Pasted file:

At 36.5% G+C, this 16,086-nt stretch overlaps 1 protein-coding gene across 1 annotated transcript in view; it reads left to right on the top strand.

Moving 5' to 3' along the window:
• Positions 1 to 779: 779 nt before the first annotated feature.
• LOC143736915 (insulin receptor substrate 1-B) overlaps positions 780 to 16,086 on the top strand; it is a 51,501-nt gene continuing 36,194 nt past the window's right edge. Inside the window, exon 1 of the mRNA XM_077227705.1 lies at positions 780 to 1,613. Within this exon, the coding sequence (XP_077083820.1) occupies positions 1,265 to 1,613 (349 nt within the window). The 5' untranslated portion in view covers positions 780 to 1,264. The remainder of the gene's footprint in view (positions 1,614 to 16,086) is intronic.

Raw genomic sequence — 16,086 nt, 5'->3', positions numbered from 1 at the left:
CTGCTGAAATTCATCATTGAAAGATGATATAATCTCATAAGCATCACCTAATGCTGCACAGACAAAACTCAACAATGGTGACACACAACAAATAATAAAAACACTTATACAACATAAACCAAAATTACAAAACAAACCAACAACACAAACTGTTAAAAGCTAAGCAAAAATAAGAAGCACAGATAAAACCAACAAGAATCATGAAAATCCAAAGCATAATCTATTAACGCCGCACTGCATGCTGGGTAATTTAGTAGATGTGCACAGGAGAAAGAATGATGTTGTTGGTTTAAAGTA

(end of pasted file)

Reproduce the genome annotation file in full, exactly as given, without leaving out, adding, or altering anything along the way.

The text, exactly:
At 36.5% G+C, this 16,086-nt stretch overlaps 1 protein-coding gene across 1 annotated transcript in view; it reads left to right on the top strand.

Moving 5' to 3' along the window:
• Positions 1 to 779: 779 nt before the first annotated feature.
• LOC143736915 (insulin receptor substrate 1-B) overlaps positions 780 to 16,086 on the top strand; it is a 51,501-nt gene continuing 36,194 nt past the window's right edge. Inside the window, exon 1 of the mRNA XM_077227705.1 lies at positions 780 to 1,613. Within this exon, the coding sequence (XP_077083820.1) occupies positions 1,265 to 1,613 (349 nt within the window). The 5' untranslated portion in view covers positions 780 to 1,264. The remainder of the gene's footprint in view (positions 1,614 to 16,086) is intronic.

Raw genomic sequence — 16,086 nt, 5'->3', positions numbered from 1 at the left:
CTGCTGAAATTCATCATTGAAAGATGATATAATCTCATAAGCATCACCTAATGCTGCACAGACAAAACTCAACAATGGTGACACACAACAAATAATAAAAACACTTATACAACATAAACCAAAATTACAAAACAAACCAACAACACAAACTGTTAAAAGCTAAGCAAAAATAAGAAGCACAGATAAAACCAACAAGAATCATGAAAATCCAAAGCATAATCTATTAACGCCGCACTGCATGCTGGGTAATTTAGTAGATGTGCACAGGAGAAAGAATGATGTTGTTGGTTTAAAGTA